©2012 This excerpt taken from the article of the same name which appeared in ASHRAE Journal, vol. 54, no. 8, August 2012.
By Charles C. Copeland, P.E., Fellow/Life Member ASHRAE
About the Author
Charles C. Copeland, P.E., is president and CEO at Goldman Copeland Associates in New York.
New York City’s compressed urban footprint and extensive mass transit system make it more sustainable than most American cities. Its greenhouse gas emission level, at 6.5 metric tons per person, is lower than that of 16 of the largest U.S. cities and well below the national average of 19.0.
The average New Yorker consumes less than half the electricity of a Dallas resident and approximately 33% that of a resident in Washington, D.C. Recent legislation, stricter energy codes, and incentive and cost-sharing programs have pushed sustainability goals to the forefront. As nearly 75% of the city’s carbon emissions result from building energy use, owners of the large commercial properties dominating the Manhattan landscape are driven to serve as models for efficiency upgrades.
Working with the New York State Energy Research and Development Authority (NYSERDA), our firm has had the opportunity to audit more than 32 million ft2 (297 290 m2) of this existing, mostly Class A, commercial building stock. This work includes one of the largest NYSERDA contracts of this kind.
This article is an introductory overview of the most effective technical strategies for improving HVAC energy performance in this important building type. Although real estate decisions can influence upgrade strategies in any locality, most of these techniques are transferable to other major cities.
Characteristics of HVAC Systems
Many of the city’s skyscrapers, especially in Midtown Manhattan, were built in the middle of the 20th century between the advent of the modern HVAC system and the acute awareness of energy issues resulting from the 1973 OPEC oil crisis. The invention of HVAC allowed architects to build these structures primarily using glass and steel, without concern for solar or thermal fluxes, or ventilation through operable windows; interior spaces could now be climate controlled. Energy was also relatively inexpensive, further reducing the need for designers to incorporate passive strategies to minimize heating and cooling loads. The predominant style of the time is known as the International Style, epitomized in New York City by the Lever House, the city’s oldest major “curtain wall” building, completed in the early 1950s.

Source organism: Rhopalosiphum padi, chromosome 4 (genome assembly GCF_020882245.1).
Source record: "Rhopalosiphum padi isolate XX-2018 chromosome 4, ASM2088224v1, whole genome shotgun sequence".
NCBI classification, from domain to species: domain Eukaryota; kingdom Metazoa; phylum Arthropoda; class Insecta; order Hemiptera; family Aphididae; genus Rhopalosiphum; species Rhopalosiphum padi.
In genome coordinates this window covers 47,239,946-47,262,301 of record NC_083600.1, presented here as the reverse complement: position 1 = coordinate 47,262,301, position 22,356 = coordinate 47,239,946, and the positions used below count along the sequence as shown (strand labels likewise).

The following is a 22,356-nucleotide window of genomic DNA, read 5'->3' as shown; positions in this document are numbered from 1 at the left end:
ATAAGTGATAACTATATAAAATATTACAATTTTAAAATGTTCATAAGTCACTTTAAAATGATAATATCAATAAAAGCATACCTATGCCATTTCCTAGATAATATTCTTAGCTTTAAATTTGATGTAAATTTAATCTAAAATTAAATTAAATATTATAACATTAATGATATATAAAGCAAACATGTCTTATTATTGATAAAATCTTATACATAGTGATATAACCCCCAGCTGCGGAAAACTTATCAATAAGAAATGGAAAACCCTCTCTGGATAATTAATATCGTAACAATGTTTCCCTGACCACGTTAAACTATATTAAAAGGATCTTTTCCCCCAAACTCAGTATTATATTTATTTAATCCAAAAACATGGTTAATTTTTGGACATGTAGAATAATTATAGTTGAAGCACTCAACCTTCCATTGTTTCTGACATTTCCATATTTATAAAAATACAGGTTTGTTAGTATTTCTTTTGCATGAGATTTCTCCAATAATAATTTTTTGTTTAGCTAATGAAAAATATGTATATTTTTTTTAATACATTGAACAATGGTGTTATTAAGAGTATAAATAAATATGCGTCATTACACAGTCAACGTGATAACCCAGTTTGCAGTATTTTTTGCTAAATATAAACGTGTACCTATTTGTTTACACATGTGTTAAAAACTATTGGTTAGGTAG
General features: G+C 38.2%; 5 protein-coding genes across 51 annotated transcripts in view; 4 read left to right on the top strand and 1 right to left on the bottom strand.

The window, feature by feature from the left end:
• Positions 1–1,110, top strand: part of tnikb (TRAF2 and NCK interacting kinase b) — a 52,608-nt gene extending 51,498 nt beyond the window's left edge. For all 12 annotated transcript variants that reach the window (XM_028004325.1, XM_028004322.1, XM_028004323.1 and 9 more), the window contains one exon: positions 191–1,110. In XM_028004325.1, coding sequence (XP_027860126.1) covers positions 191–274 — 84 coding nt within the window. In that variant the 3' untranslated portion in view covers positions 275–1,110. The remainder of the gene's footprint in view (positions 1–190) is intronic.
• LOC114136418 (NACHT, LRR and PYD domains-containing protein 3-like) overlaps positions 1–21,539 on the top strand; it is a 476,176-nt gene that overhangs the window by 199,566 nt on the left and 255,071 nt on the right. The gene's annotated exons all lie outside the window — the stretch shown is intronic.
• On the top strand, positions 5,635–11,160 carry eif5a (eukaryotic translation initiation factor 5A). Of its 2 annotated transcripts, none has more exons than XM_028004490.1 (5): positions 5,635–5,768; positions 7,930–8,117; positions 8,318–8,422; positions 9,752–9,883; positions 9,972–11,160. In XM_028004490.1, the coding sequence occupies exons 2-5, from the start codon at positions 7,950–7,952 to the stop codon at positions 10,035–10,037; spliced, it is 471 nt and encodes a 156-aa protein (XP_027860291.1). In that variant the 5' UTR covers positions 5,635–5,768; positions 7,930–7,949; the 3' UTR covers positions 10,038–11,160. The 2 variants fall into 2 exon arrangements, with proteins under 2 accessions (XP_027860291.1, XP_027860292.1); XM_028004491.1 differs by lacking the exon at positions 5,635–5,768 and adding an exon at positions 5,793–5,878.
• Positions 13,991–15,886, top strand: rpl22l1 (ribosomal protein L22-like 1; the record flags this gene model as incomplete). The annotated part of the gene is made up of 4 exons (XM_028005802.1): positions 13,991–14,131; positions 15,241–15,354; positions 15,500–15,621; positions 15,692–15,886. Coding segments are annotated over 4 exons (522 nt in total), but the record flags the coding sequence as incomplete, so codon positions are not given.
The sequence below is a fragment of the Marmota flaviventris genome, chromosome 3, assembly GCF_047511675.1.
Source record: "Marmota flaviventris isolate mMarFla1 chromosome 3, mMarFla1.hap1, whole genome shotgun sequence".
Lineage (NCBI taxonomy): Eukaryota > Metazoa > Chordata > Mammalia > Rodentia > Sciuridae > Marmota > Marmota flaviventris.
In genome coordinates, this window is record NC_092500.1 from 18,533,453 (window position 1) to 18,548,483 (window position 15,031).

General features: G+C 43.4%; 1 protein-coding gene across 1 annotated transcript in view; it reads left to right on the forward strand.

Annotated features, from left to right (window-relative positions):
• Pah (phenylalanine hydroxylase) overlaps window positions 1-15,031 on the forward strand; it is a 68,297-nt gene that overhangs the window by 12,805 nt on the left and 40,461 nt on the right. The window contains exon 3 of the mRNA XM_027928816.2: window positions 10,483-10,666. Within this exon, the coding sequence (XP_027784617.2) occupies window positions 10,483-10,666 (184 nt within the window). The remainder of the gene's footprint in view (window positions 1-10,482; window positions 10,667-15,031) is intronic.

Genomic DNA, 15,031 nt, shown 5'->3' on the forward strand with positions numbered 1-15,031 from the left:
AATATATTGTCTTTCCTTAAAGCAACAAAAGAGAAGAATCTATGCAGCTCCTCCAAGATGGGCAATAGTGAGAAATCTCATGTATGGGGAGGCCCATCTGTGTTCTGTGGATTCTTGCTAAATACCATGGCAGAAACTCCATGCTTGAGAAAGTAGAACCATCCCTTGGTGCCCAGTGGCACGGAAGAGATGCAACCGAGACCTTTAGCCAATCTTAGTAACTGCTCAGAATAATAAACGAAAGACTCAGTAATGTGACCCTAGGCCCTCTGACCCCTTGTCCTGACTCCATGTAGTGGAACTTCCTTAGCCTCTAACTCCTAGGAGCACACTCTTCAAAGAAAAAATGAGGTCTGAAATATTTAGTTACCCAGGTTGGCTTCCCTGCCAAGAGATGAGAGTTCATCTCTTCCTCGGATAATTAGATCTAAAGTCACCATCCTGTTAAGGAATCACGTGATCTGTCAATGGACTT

HVAC systems in many of these legacy office buildings generally consist of:
- High-pressure (and high horsepower) perimeter air-handling systems supplying induction unit air systems (serving areas approximately 15 ft [5 m] from the exterior);
- Central air-handling systems, which serve the interior of multiple floors;
- Secondary water systems (perimeter zones);
- Constant flow chilled water pump systems and two-way chilled water valves on all heat transfer equipment;
- High-pressure steam turbine or absorption driven chillers (or, to a lesser extent, electric chillers) with heat rejection by cooling towers;
- Steam heating via air-handling steam coils or the secondary water induction system; and
- Building management systems (BMS), the majority still connected to pneumatically operated valves and dampers.
Table 1 reflects energy use information gathered during energy audits of 29 buildings, 84% of which were either built, or had HVAC systems retrofitted, between 1950 and 1970. Despite having similar vintages and systems, there is wide variety in the energy use of the audited buildings. This range is partly explained by the occupant and equipment density, and partly by the efficiency of the systems.
Citation: ASHRAE Journal, vol. 54, no. 8, August 2012
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